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A systematic shift is needed across all sectors of the UK economy to support the government’s net zero commitment by 2050. Industries that produce significant volumes of carbon emissions have much to do to play their part. These include the manufacturing and construction sectors that together account for 16 per cent of total UK emissions.
Stakeholder requirements, regulation and incentives are driving decarbonisation efforts. However, UK manufacturers have the opportunity to go beyond expectations on improving the environmental and social impact of their products and services. Ultimately, they need to create value and competitive advantage by putting sustainability at the centre of business strategy and pursuing meaningful decarbonisation objectives. Such an approach will help businesses reach two main objectives: meeting regulatory requirements on managing their own carbon footprint during operations and through their supply chains (scope 1 and 2 emissions) and reducing the impact of their products and offerings on the environment when in use (scope 3 emissions). Additionally, companies may also find that putting sustainability at the heart of their business strategy will open up opportunities for developing new products and entering new markets.
Minimising the environmental impact of offerings can be a complex strategic decision that will require closer collaboration with a company’s entire stakeholder community – including suppliers and customers – and forging new alliances with other companies, centres of innovation and educational institutions.
Energy transition and digital transformation are rapidly changing what work we do, how we do it and where we do it. However, growing competition for both sustainability and digital competencies [from other sectors], an ageing workforce, fewer new recruits and a lack of diversity all point to increasing skills challenges in the future.
After considering the net-zero related opportunities and challenges, this article explores how companies can improve their workforce approach and better align their skills agendas to maximise opportunities in energy transition.
Environmental, social and governance (ESG) scrutiny of businesses is increasing rapidly as investors and UK policy makers put more pressure on companies to disclose and reduce the environmental impact of their operations. For example, the scope of Streamlined Energy and Carbon Reporting (SECR) legislation was extended on 1 April 2019 to large UK incorporated companies (including private companies) that meet certain qualifying criteria.1 The scheme requires businesses to report on their energy consumption, scope 1 and 2 greenhouse gas emissions and explain their actions to improve energy efficiency.2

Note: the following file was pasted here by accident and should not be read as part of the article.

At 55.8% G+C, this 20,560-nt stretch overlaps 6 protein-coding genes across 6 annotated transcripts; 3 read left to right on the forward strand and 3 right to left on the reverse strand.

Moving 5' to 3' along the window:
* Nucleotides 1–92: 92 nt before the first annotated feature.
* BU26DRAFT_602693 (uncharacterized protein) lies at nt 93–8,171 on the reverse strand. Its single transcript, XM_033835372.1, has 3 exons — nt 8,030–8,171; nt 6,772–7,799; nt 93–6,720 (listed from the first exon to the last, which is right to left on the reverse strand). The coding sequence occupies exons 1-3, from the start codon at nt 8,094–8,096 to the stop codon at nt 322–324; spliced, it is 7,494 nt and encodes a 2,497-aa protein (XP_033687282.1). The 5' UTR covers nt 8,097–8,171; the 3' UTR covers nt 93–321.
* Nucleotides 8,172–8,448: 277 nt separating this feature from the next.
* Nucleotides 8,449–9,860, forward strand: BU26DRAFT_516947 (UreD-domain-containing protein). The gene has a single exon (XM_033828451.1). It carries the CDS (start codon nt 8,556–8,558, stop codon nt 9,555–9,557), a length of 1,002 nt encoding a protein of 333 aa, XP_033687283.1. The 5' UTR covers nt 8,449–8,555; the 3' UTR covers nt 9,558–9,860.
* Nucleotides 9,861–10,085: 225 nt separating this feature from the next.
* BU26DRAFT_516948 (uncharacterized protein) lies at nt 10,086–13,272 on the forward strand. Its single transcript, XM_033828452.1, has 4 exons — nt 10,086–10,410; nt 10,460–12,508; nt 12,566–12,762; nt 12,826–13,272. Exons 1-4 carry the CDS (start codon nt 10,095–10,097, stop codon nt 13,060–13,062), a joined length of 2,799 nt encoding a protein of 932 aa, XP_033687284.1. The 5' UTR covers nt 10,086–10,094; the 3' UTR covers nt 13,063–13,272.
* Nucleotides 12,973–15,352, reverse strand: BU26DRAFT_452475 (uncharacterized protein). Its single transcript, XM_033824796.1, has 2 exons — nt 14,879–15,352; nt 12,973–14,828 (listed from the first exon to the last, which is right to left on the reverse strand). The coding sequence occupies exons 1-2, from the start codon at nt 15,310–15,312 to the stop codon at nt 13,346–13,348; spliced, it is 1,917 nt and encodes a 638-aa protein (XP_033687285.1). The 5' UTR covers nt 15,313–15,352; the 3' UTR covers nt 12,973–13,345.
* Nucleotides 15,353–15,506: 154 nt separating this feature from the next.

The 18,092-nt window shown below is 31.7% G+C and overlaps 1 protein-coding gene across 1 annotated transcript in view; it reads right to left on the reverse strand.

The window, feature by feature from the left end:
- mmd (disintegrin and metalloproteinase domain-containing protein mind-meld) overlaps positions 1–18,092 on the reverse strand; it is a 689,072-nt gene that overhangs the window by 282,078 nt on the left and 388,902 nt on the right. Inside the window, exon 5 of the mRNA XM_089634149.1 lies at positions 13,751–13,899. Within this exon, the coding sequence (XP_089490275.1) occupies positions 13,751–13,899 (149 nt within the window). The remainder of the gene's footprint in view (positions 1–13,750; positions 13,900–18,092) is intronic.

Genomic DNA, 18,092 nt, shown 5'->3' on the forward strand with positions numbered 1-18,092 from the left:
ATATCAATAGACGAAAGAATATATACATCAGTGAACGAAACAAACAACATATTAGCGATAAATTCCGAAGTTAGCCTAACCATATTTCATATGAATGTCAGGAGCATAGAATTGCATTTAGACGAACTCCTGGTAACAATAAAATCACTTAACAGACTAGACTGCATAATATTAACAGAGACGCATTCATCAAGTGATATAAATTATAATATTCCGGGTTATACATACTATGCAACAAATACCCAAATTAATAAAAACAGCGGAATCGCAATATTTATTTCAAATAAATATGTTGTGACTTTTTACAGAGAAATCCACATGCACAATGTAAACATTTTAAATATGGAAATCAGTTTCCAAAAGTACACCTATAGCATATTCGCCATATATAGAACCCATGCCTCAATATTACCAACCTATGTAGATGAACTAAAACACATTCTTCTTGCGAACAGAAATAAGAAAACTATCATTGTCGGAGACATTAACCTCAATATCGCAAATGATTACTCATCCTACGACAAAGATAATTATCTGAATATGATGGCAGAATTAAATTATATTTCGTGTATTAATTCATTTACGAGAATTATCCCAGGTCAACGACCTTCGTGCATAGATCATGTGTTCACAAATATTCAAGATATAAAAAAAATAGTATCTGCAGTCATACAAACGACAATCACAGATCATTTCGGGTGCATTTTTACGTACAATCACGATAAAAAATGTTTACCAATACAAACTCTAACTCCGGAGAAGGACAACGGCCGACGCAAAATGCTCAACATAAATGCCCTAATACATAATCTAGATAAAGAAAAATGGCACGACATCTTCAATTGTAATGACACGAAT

Further, the government aims to expand the scope of the Task Force on Climate-related Financial Disclosures (TFCD) in the UK. In November 2020, the UK government announced mandatory climate risk reporting aligned with TCFD guidelines for premium listed companies, for accounting periods beginning on or after 1 January 2021. It also laid out a roadmap to bring all listed entities, large private companies and limited liability partnerships in the UK under the scope of TFCD by 2025, most by 2023. This means that every year an increasing number of UK manufacturers will have to report on their governance and strategies for managing climate-related risks and opportunities and assess the financial impact of such risks on their business based on a number of scenarios.
In addition to tightening the rules around climate-related financial disclosures, two recent policy papers set out measures to help the UK meet its net zero target and the role that the manufacturing sector is expected to play in the process.
The UK government’s Ten Point Plan for a Green Industrial Revolution outlines the technology areas that will benefit from greater government support as well as policy proposals and funding packages to scale them up. These technologies include advancing offshore wind, low carbon hydrogen production, zero emission vehicles and their associated infrastructure, greener buildings as well as carbon capture, usage and storage (CCUS). The Plan aims to mobilise £12 billion government investment and potentially three times as much private money, while also creating and supporting up to 250,000 green jobs.
The Industrial Decarbonisation Strategy sets ambitious carbon emission reduction targets for industry to support the UK’s net zero effort. The Strategy expects industrial emissions to be reduced by two-thirds by 2035 and by 90 per cent by 2050, with 3 megatonnes of CO2 (Mt Co2) captured through CCUS and around 20 terawatt-hour (TWh) of energy used in the form of low carbon fuels by 2030. This is a tall order for the sector that was responsible for 72 Mt Co2e emissions in 2018. However, the government is confident that “ the UK can have a thriving industrial sector aligned with the net zero target, without pushing emissions and business abroad”.
The new financial reporting requirements and the two policy papers create a level of urgency that requires manufacturers to take greater responsibility for the environmental impact of their activities. While the pressure falls more immediately on listed companies and large private businesses, the inference is clear for all UK companies, regardless of their size.
According to a 2020 survey by the Institution of Engineering and Technology (IET), 53 per cent of manufacturing and 61 per cent of construction businesses in the UK have sustainability agendas. The top three actions companies took to deliver these agendas related to using new, greener technologies, adapting existing technologies to be more green and encouraging telecommuting/remote working.
However, the real challenge and opportunity will be for both UK and global businesses to combine carbon focus with efforts to improve their productivity and international competitiveness. This cannot be done by treating sustainability as just one of many company initiatives. Sustainability has to be a strategic driver. This may drive a company to reconfigure its entire manufacturing lifecycle. This is a complex decision that could involve a company’s entire supply chain and require forging new partnerships. Areas that need to be considered include: